“Even with all the collected data we cannot say with 100% certainty that the ASASSN-15lh event was a tidal disruption event. But it is by far the most likely explanation.” -Giorgos Leloudas
Last year, a record-shattering event occurred: we saw the brightest supernova ever observed in the Universe. It outshone the previous record holder by more than double, and it reached a peak brightness of more than 20 times the sum total of all the stars in the Milky Way galaxy. Surprisingly, it occurred in a red, quiet galaxy, rather than the bright blue ones famous for them. After 10 months of follow-up observations, it looks like it wasn’t a supernova after all.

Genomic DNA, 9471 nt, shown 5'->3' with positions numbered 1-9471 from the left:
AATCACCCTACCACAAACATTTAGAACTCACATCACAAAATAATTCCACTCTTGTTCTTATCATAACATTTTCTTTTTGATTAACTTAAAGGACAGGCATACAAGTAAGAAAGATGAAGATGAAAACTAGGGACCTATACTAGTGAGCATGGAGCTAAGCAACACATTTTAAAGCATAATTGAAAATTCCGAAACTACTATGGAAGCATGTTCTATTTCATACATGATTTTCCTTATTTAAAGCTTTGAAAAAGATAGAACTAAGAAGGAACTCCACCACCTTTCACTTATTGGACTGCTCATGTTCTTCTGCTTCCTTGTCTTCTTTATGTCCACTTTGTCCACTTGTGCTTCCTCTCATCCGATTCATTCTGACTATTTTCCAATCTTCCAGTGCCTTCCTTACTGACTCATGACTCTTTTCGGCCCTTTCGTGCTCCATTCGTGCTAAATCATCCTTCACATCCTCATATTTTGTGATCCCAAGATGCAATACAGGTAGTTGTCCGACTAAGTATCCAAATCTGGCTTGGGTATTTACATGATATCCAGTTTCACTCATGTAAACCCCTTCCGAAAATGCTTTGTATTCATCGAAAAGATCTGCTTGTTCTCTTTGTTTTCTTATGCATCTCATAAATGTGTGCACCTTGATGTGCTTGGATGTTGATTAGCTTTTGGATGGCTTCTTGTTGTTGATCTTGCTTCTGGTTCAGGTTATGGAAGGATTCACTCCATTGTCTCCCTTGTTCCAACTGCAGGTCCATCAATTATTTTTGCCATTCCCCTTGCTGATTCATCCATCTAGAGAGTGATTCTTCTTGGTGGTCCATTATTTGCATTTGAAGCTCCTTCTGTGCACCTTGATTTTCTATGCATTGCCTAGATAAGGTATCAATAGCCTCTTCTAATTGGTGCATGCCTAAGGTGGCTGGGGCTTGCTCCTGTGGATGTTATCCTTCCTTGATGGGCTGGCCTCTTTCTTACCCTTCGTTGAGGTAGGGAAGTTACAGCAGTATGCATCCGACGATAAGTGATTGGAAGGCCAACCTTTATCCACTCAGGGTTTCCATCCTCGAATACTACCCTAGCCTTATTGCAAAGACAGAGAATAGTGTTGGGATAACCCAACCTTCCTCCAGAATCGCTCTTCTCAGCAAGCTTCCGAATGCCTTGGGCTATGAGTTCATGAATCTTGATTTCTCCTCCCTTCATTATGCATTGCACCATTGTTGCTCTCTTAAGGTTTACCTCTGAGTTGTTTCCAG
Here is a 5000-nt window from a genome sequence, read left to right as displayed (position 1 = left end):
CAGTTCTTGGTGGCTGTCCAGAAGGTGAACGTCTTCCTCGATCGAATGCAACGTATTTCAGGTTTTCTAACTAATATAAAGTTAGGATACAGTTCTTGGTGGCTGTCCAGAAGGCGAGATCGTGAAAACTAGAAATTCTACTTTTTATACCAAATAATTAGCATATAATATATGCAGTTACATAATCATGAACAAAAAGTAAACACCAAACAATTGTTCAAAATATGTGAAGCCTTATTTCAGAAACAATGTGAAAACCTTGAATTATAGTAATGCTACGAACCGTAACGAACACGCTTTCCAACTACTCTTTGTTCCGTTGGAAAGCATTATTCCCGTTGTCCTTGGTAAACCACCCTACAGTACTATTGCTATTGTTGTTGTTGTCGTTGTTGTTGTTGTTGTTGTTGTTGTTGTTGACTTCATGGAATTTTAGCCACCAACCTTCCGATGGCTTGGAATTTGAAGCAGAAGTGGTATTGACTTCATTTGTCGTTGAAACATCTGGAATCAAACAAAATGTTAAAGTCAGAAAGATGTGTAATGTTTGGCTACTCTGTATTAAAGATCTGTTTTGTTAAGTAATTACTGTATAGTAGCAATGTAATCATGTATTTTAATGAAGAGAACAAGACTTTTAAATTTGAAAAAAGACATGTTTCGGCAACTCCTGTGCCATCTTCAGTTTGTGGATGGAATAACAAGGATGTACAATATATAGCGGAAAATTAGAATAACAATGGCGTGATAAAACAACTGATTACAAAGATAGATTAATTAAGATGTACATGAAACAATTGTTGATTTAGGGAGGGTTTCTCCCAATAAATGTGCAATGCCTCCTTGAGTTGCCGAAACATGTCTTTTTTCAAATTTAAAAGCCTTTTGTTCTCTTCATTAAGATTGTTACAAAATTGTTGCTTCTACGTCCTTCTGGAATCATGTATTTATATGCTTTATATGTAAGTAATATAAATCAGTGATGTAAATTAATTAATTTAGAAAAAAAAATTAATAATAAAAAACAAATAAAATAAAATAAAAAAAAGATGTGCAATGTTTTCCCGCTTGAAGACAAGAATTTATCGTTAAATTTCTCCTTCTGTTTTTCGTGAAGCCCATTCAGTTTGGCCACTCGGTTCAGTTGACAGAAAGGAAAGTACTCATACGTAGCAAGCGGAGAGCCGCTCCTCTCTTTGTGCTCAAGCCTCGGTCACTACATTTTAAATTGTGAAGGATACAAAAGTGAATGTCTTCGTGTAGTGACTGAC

Instead of fading away, there was a rebrightening months after the peak. Instead of cooling down, something reheated the glow to even greater temperatures. The only thing that fits the data? A tidal disruption event, and even those would only work if it were a supermassive black hole that rotated more quickly than any such event ever observed before.